Wow. Such a beautifully powerful week. I love watching people grow and learn to love who they are and the skin they are in.
I was going to write a post for this, but then I remembered that years ago I’d already summed up everything I wanted to say today when I was writing for BlogHer’s Own Your Beauty Initiative. So I’m reposting it below, you can read the original here.
The Story of You, Perfectly Imperfect
As women, we are bombarded by ads and advice for products or remedies designed to cover gray, lift your butt, reduce the appearance of wrinkles, make scars go away, make your boobs look bigger, flatten your tummy, and in every possible way, minimize your imperfections. As mothers we must consider a whole other list of “must-have” products to minimize stretch marks and other pregnancy-caused changes. We worry our lives away about all these imperfections, each mark upon our bodies, never once stopping to consider them as the story of our lives, of who we are, etched into our bodies by Mother Nature herself. We are told through visual images, subtle words and sometimes even outright statements that we must fight against these things because they make us imperfect.
The fact is that we don’t have to fight this implied war. Because there isn’t a problem to begin with.
Every mark on my body tells my story: The scar on my forehead speaks of the time when I was two and needed stitches for running into a wall at full force. The stretch marks on my inner thighs tell of my incredible growth spurt when I was 14. The scar on my wrist tells of when I had surgery to remove a small ganglion cyst. And the stretch marks, well, everywhere else, tell of my first pregnancy, the one which changed every aspect of my being from soul to belly. They tell of the water I retained, and the amazing little girl who grew inside me. They are a part of me. Imperfect. Beautiful.
I recently watched Babies with my kids, a documentary chronicling the lives of four babies across the globe from before birth to toddlerhood. It was incredible. Honest, heartwarming, cutest stuff on the big screen, ever, and, most of all, enlightening. One thing that struck me was how the mamas in Namibia, who were always shirtless, looked like so many mamas I’ve seen on The Shape of a Mother, and not unlike myself in some ways -– but they carried not even a hint of shame. Pendulous breasts, swinging, yanked around by the baby -– and it was normal. Because it is normal! Their bodies tell their stories. They haven’t been told to live to the the standards to which we hold ourselves. Because no matter what, our bodies will change as we grow older gracefully. These mamas just sit there in all their normal beautiful imperfect selves. All women –- those who have birthed or mothered children as well as those who haven’t –- should strive to live that free.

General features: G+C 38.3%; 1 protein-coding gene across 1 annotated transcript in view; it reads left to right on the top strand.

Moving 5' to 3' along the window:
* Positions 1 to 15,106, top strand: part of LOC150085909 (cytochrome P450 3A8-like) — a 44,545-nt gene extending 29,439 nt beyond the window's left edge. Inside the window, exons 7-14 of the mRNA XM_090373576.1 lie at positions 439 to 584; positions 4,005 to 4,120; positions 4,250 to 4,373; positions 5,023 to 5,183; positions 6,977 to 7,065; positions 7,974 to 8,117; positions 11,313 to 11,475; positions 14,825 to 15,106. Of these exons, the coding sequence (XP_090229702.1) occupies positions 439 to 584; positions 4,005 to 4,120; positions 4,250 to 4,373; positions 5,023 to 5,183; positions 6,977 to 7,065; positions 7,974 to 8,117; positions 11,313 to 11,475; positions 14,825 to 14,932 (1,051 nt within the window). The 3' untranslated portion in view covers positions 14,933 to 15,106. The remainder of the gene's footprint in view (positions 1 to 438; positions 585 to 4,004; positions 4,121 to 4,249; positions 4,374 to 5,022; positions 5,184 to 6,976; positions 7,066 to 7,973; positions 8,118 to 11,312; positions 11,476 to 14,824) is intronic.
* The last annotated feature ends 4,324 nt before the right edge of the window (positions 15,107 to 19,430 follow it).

I’m a people watcher. I’m drawn to imperfections. I happen to find them unique and lovely. I remember being in middle school and admiring all the cool girls, even their imperfections. The way their hair didn’t cooperate, or maybe their small breasts or rounded belly, their sloppy handwriting or scribbles, a nose that might be considered long or large –- these were my ideas of beauty. Of course I could not apply these beauty rules to myself until very recently, and even then only by some sort of mental force. I’ve had to work at it. Every picture of me with bad posture, or where I am making some bizarre face, or which shows my double chin, I’ve had to make the conscious choice to shrug and tell myself, “Oh well. That’s who I am. And I AM beautiful.” No excuses for it. No ignoring it. My beauty encompasses my entire self. My beauty, inside and out, tells my story.
“No one in the world ever gets what they want, and that is beautiful.” One of my favorite bands ever, They Might Be Giants, taught me one of my favorite quotes ever in their song, Don’t Let’s Start. I’m sure the duo didn’t intend it to be about body image, and yet, the quote fits the topic. I’ve met very few people who are fully happy with how they look –- most everyone feels this frustration of wishing they had something else. It is beautiful –- in part because we are in this together and can support each other in our journey on this road to loving ourselves wholly. More importantly, and more simply, it is beautiful because it is beautiful. You are beautiful. Your story is beautiful. Your imperfections, particularly, are beautiful.
The entire act of living is imperfect (and that is beautiful), so why on Earth do we expect this aspect to be any different? But what’s more is that once one has embraced imperfection, she finds that it, in itself, is beautiful. Each little line that caresses my belly, the joy springing around my eyes, the strands of silver hiding among my ash-brown hair -– this is my road map that will show you my travels. And the path my story has taken has been twisted and difficult at times, but I wouldn’t change it for anything because it brought me to where I am now. And my body will show you that. And that is perfectly beautiful.